In the sacramental theology of the Church universal, we hold to the idea that ordained ministers have a special role in sharing this peace. In public and private confession and absolution, bishops and priests, the pastors of Christ’s flock, share the peace of reconciliation with God. They also share such peace in preaching and teaching the Gospel, and in the Sacraments of Baptism and the Eucharist.

Yet, as important as the vocation of ordained ministry is, Christians must not stop there. For the risen Lord’s commission to the apostles is also to the whole Body of Christ, to the entire membership of Christ’s Church. Although there are differences in calling and function, all Christians are called to bear witness to the spiritual peace bestowed upon them by the risen Savior.

In word and deed, all believers ought to affirm…

that Jesus Christ has brought us spiritual peace through His Resurrection. The risen and living Lord has conquered sin and death; He keeps overcoming sin and death in our lives, and He is ready, able, and willing to overcome them in the lives of all who will have faith. In other words, through all of us as Christ’s disciples, Christ still offers peace with God and our neighbors.

Some days, we may not feel very peaceful, but we need to focus more on what the risen Lord offers. By the ways that we order our lives and by the values that we give priority, all of us are called to witness to God’s peace in Christ Jesus. By our reactions to daily problems, by showing consideration to the people around us, by inviting others to share in Christian faith and worship, we are to continue the work of our living and victorious Lord. Despite our personal weakness, despite our human failures, we can all become greater channels of Christ’s grace and peace to the people we encounter.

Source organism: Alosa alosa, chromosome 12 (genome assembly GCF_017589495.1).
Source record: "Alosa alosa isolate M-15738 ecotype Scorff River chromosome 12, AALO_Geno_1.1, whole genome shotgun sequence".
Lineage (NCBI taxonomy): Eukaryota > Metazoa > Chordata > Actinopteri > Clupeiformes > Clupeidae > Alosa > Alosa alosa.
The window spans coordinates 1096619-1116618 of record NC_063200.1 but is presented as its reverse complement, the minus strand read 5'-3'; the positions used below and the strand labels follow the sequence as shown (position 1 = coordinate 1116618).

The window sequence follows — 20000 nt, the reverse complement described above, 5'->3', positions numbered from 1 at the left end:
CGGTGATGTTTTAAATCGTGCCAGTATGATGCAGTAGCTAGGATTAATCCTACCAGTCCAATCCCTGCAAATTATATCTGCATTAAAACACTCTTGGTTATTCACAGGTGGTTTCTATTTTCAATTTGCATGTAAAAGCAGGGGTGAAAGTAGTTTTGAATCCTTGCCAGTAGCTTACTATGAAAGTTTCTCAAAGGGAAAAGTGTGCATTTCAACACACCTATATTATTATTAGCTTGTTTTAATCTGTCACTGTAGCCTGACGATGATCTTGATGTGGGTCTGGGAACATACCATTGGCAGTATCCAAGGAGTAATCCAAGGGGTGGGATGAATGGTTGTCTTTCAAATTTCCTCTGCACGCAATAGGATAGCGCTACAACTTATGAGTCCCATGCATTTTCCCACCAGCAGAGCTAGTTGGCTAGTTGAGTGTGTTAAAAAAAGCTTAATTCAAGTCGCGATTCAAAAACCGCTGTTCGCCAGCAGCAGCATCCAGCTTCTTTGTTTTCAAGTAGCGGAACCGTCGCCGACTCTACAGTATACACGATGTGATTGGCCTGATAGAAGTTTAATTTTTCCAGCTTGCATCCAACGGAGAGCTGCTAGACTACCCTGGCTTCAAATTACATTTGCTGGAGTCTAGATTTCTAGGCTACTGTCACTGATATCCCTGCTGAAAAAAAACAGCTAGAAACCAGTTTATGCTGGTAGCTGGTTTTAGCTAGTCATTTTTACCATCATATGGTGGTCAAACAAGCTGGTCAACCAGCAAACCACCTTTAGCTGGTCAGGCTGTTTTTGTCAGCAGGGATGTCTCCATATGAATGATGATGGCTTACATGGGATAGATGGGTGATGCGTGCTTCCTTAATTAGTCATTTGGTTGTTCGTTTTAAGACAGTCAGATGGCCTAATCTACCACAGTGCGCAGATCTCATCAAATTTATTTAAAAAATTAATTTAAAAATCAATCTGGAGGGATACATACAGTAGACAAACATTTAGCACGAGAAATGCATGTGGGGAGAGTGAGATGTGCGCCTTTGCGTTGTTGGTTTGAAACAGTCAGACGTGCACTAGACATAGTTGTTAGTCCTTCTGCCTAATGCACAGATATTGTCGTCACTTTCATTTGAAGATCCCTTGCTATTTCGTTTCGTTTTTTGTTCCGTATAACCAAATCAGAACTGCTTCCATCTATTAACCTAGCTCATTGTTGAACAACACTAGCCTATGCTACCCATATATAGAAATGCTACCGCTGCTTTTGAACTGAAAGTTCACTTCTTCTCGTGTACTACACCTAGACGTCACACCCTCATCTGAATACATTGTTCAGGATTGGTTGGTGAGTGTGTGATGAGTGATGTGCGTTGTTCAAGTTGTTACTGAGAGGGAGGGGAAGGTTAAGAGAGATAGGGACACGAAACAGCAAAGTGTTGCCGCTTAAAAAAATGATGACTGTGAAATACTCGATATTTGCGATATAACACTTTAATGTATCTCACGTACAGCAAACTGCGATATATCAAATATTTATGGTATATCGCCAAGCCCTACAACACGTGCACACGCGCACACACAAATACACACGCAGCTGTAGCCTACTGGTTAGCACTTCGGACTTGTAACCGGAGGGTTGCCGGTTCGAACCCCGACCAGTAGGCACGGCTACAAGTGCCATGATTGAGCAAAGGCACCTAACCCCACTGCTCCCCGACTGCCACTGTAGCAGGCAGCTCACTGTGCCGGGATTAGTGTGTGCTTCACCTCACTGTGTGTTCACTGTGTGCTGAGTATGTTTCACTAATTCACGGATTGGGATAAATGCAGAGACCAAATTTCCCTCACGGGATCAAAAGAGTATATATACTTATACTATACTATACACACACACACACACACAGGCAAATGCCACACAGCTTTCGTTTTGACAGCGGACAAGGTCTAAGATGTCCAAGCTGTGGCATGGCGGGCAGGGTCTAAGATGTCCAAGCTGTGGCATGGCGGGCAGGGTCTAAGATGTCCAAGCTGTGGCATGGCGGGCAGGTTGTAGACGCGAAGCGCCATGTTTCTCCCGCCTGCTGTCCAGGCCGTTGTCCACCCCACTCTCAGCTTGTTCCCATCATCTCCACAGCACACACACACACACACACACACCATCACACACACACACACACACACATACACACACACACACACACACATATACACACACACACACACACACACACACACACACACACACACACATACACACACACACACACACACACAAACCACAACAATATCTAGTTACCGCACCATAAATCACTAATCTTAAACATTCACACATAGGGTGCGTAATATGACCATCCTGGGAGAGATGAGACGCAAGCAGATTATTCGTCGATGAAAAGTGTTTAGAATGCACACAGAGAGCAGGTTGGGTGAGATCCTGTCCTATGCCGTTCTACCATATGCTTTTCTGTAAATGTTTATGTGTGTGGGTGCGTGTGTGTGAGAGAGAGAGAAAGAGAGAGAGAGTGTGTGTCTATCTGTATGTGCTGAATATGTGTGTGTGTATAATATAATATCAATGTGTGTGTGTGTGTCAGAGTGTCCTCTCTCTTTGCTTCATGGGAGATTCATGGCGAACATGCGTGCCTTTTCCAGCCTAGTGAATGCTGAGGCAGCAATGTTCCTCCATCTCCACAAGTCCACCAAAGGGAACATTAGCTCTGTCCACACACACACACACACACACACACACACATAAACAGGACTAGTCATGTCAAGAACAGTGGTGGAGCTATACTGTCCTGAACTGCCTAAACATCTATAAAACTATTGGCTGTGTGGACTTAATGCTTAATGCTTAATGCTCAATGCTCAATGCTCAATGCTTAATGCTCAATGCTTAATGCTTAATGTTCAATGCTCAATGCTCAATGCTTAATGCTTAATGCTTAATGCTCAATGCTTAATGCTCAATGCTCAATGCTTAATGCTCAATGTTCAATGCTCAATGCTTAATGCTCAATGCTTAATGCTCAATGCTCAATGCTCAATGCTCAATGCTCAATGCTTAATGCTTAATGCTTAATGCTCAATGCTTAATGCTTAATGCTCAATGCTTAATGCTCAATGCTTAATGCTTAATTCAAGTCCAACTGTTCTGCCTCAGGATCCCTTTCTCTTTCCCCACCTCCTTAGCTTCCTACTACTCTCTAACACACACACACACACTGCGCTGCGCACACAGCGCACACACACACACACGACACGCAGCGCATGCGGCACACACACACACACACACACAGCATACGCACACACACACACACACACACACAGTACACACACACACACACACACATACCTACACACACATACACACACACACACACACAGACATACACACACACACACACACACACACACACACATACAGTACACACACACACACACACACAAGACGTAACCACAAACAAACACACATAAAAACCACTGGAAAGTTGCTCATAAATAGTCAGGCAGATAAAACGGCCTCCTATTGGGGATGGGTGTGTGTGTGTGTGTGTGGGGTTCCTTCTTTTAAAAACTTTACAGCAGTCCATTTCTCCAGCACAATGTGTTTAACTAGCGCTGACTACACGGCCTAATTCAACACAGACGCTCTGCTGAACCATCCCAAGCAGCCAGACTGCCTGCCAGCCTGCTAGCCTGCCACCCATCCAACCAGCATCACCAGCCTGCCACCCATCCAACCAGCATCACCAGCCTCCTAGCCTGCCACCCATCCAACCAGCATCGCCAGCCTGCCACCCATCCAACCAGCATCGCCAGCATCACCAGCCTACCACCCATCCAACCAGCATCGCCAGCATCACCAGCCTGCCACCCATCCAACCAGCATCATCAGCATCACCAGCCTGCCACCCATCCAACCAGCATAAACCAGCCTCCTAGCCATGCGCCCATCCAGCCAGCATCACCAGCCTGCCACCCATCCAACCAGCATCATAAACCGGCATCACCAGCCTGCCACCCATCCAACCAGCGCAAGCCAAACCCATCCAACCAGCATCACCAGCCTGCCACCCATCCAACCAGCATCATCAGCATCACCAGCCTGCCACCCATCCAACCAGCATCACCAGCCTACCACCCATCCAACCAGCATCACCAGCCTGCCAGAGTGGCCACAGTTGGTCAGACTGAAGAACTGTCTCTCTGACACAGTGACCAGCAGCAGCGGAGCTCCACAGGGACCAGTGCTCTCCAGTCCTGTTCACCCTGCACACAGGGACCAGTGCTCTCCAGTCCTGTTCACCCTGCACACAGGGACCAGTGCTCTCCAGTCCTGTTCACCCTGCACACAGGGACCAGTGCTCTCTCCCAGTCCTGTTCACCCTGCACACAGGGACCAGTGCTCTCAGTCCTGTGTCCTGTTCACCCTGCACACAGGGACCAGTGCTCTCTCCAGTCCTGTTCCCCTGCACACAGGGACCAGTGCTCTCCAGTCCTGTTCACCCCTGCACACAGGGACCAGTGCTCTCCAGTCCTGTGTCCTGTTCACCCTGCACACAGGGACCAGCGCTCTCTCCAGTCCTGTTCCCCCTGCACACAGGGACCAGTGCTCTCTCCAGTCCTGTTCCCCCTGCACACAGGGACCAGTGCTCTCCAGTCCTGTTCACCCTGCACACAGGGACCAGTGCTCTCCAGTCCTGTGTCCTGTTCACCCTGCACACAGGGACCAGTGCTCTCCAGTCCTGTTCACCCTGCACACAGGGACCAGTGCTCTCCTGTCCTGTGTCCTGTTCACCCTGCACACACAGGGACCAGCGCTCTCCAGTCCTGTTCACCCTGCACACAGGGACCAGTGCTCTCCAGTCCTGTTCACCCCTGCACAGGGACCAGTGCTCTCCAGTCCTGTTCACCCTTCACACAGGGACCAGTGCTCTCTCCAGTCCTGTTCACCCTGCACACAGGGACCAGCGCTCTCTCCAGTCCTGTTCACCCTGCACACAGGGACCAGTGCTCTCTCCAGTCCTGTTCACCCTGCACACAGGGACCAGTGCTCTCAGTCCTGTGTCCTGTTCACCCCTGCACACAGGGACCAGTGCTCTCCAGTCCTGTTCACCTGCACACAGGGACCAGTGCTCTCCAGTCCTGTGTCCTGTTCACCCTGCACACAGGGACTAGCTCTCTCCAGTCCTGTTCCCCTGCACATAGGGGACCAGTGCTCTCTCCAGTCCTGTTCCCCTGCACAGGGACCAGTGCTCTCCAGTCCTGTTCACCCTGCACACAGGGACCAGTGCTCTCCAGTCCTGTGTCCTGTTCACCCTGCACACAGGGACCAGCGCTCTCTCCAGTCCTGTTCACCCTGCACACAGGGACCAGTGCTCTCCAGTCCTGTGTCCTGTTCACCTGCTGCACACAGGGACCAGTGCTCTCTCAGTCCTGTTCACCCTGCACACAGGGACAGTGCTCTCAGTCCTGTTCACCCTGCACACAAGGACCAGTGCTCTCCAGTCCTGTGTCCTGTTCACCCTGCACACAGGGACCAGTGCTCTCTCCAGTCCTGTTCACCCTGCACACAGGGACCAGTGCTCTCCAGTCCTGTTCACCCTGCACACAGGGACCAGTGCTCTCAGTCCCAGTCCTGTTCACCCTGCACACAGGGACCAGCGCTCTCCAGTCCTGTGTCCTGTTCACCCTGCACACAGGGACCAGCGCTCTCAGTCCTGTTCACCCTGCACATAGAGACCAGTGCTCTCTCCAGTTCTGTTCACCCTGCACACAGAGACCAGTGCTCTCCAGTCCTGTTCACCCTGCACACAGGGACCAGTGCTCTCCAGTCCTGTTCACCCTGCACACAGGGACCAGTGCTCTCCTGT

To summarize: our selection from John 20 reminds us of two central points about the risen Christ. Jesus came to offer His followers a new and deeper peace with God and within themselves. And He expected His followers to share His peace with others. He still offers us such peace, and He asks us to share it in our lives, in our total witness to Him and His Gospel.

Now unto the God of grace and mercy who has bestowed upon us the peace of our risen Lord Jesus Christ, be glory and dominion for ever and ever. Amen.